Either way, this recording is a competent first step. It's not perfect, by any stretch: the percussion is mixed way too loudly and becomes a bit distracting throughout. In addition, there are some blend issues where background singers don't appear to be singing consistent syllables/vowels, and so different voices stick out, especially in the second half (and quieter moments) of Zhiming and Chunjiao. The blend issues are better on Wei Ni Feng Kuang but the voicing isn't balanced and the song could use a lot more bass to balance out the higher ladies' voices. Yang Cong starts out like a lullaby, and yet the backing voices overpower the soloist (which make blend issues all the more apparent).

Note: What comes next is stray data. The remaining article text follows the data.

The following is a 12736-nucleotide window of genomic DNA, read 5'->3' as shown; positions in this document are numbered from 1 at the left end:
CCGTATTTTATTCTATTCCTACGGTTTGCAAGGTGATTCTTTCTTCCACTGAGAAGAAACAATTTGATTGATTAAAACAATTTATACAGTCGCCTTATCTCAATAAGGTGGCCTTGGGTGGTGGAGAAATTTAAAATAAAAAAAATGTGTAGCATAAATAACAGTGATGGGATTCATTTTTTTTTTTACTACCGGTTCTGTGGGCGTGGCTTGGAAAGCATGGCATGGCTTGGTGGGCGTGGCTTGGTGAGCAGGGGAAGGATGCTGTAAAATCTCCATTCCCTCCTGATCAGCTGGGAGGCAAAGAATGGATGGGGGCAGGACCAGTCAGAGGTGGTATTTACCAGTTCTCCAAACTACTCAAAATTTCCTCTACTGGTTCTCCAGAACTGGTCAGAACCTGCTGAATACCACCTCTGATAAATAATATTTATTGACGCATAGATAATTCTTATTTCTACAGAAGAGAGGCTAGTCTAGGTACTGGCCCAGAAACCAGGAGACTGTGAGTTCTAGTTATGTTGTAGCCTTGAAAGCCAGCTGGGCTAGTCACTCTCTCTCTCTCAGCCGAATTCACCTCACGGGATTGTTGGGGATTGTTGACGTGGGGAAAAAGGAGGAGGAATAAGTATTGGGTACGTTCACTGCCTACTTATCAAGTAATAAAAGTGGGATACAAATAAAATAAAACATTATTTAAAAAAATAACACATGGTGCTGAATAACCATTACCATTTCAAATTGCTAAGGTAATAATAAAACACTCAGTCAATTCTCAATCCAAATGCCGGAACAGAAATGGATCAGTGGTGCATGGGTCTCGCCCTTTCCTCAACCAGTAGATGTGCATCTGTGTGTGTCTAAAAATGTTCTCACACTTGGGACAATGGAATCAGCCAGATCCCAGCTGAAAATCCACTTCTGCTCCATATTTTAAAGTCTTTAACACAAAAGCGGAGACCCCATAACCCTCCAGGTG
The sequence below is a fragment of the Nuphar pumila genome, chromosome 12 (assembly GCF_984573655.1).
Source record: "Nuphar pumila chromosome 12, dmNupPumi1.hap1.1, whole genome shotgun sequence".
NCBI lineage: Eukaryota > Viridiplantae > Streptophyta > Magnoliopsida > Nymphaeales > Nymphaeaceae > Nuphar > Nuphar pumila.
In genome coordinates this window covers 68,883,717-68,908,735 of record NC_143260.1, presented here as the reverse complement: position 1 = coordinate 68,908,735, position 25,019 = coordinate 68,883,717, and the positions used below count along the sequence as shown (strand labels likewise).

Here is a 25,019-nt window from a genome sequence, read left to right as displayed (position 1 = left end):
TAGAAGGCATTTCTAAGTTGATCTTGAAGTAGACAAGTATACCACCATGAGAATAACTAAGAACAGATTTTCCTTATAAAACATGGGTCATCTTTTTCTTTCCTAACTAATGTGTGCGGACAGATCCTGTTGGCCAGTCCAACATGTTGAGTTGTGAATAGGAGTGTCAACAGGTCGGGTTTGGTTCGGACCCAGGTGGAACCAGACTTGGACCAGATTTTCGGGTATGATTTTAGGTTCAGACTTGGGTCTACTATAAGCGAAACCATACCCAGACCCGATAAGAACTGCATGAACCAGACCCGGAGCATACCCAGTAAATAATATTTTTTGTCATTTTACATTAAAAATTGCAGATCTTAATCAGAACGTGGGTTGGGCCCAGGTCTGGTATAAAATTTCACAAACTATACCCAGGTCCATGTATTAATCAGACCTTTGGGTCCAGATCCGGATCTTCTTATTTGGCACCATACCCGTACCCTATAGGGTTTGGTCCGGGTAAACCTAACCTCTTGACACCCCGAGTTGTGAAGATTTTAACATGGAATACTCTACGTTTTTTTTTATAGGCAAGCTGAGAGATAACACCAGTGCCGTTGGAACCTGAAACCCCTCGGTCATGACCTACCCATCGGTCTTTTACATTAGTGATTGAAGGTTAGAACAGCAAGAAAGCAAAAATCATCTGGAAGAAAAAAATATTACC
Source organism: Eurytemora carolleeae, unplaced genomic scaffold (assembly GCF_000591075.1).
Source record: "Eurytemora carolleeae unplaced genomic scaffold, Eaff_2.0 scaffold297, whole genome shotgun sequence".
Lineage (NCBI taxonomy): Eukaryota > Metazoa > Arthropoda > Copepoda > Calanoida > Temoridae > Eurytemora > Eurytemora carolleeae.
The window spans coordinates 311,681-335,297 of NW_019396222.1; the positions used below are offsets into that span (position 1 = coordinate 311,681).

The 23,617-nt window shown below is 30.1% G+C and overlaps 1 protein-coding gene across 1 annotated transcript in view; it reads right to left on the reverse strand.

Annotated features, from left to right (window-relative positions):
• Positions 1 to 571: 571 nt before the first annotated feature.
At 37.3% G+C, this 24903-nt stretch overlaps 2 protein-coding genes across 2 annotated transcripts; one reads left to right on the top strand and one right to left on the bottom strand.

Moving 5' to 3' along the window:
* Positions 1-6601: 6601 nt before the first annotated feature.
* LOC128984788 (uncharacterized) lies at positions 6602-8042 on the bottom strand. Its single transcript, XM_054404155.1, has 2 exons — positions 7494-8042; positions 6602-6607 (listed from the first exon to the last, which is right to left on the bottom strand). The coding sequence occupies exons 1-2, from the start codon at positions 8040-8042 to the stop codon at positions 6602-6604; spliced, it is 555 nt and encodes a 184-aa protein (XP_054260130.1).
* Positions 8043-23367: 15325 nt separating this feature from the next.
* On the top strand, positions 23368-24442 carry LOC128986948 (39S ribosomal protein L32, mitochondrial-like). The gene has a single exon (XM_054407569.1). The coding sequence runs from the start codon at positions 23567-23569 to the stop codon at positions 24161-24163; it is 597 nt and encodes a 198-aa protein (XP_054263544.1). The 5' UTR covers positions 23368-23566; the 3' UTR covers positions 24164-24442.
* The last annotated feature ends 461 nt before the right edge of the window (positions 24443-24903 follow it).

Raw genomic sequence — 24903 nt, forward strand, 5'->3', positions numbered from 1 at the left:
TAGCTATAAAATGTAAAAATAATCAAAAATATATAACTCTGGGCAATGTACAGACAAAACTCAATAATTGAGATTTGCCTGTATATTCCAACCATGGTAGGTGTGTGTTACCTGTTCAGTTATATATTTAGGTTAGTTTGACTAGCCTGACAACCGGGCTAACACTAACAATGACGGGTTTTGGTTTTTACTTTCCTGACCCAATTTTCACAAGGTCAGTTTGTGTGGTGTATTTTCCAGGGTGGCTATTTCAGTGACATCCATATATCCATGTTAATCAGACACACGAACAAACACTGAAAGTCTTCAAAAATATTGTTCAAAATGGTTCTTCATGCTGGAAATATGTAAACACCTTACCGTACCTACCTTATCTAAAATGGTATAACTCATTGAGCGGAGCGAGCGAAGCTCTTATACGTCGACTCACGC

Please Don't Stop the Music has a ton of energy, and it's a cool arrangement choice to feature the "mama-say, mama-sa" part so prominently. But ultimately, this song showcases the group's biggest challenge: sounding like a six-person group. Here and throughout MICappella Feng Kuang, these songs do not sound like five singers backing one soloist. Instead, the arrangements and recordings sound a bit thin. MICappella can get around this with more intricate arrangements to help fill out their sound; six people should be able to create a thunderous resonance — even with one soloist and one percussionist. MICappella certainly has the energy for a fuller sound; now it's just up to the singers to figure out how to produce it in the studio.